Damien of Carenity's thesis: plasticity, or when the brain reeducates itself
Published 22 May 2019 • Updated 26 Jun 2019 • By Louise Bollecker
Data Scientist at Carenity, Damien is also the author of a thesis on brain plasticity, i.e. the mechanisms by which the brain is able to modify itself during a learning phase. He worked particularly on the brain's ability to re-educate one of the eyes after a certain age, by studying the binocular visual cortex in mice. He talks about his research and the opportunities that recent discoveries have opened up for the treatment of chronic diseases.
Hello Damien, when did you arrive at Carenity and what is your role here?
Hello Louise, I arrived at Carenity in February 2019 following my thesis. Within Carenity, I am part of the Data Science team. We strive to be the voice of the patient through the development of questionnaires, the analysis of responses and the publication of results as accurately as possible to the stakeholders in the health system.
Your thesis in neuroscience focuses on the plasticity of the brain. Can you explain to us what plasticity is and how it evolves during our lives?
Plasticity is the ability of the brain to be modified as a result of a change in environment. During our development, there are precise time windows with high plasticity (called critical periods). These critical periods are learning windows spread out during development. We do not learn everything at the same time: it is first our primary sensory areas (sight, hearing, hearing...) that are plastic, then the cortex areas corresponding to locomotion, languages and finally higher cognitive areas (for more information see Hensch et al., 2005). Once adult, all these critical periods are over, and the adult cortex is not very malleable (Figure 1). This plasticity allows us to explain that it is easier to learn to walk or speak a new language when you are young than when you are an adult.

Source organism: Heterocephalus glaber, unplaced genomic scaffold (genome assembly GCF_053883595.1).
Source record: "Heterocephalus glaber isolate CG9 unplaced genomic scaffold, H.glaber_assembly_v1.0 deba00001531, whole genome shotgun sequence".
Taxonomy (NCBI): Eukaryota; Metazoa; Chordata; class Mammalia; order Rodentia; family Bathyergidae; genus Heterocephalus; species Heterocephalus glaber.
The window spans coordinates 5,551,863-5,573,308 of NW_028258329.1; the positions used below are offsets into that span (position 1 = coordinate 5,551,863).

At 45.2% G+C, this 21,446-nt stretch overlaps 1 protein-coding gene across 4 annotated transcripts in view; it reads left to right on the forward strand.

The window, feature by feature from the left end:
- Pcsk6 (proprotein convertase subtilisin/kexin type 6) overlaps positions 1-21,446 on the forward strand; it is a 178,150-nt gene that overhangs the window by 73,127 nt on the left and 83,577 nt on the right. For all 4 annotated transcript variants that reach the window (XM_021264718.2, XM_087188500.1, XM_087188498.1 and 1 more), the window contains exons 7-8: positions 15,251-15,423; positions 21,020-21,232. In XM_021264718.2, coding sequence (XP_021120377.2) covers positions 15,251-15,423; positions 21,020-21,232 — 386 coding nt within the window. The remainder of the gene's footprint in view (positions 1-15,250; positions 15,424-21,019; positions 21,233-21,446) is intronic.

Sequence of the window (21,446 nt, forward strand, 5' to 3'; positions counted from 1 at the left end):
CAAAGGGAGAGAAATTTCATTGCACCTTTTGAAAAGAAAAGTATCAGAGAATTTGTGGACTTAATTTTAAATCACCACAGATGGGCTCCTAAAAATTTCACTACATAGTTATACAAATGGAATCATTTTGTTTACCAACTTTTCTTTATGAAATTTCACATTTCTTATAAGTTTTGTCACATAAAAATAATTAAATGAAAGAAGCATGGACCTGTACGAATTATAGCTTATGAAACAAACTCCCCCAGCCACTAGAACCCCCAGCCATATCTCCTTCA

Figure 1: The different critical periods during postnatal development
A brain that is too plastic or, on the contrary, too little plastic would be the cause of some diseases. Can you tell us more about it?
It is a good thing that the adult cortex is no longer plastic, it allows us to memorize what has been learned. Indeed, if our brains were still plastic, we would not be able to keep the information we learned, which would look like Alzheimer symptoms. For example, I learned to ride a bike when I was young (during a critical period) but I haven't ridden a bike in 2 years. However, today, I could ride a bike again without any problem because this information has been recorded.
There are some diseases that can be due to a critical bad period (too short or too long) or due to poor learning during this period (not the right stimuli). This is particularly the case for amblyopia, for which the eye afferences to the binocular visual cortex are not optimal. In these cases, it would be interesting to be able to reopen a window of plasticity in adults in time so that we can learn later what has been poorly learned. Similarly, rehabilitation after a stroke could be facilitated by reopening the critical period by removing this barrier to learning.
Your thesis focuses on the visual cortex, where a window of plasticity in children teaches both eyes to connect to the right place in the visual cortex. When this has been poorly learned, we speak of amblyopia, or "lazy eye" syndrome, i.e. a difference in visual acuity between the eyes. On what precise point did you study this phenomenon?
Amblyopia is a disease that affects patients with affections of both eyes who are not well connected to the binocular visual cortex. We can correct this problem if we close the eye that connects too much to this cortex during the critical period. In humans, this critical period closes between 10 and 12 years. After 12 years, amblyopia is more difficult to correct because the adult visual cortex is less plastic (closed critical period). During my thesis, I was interested in developing tools to restore plasticity to the adult visual cortex by re-opening a critical period.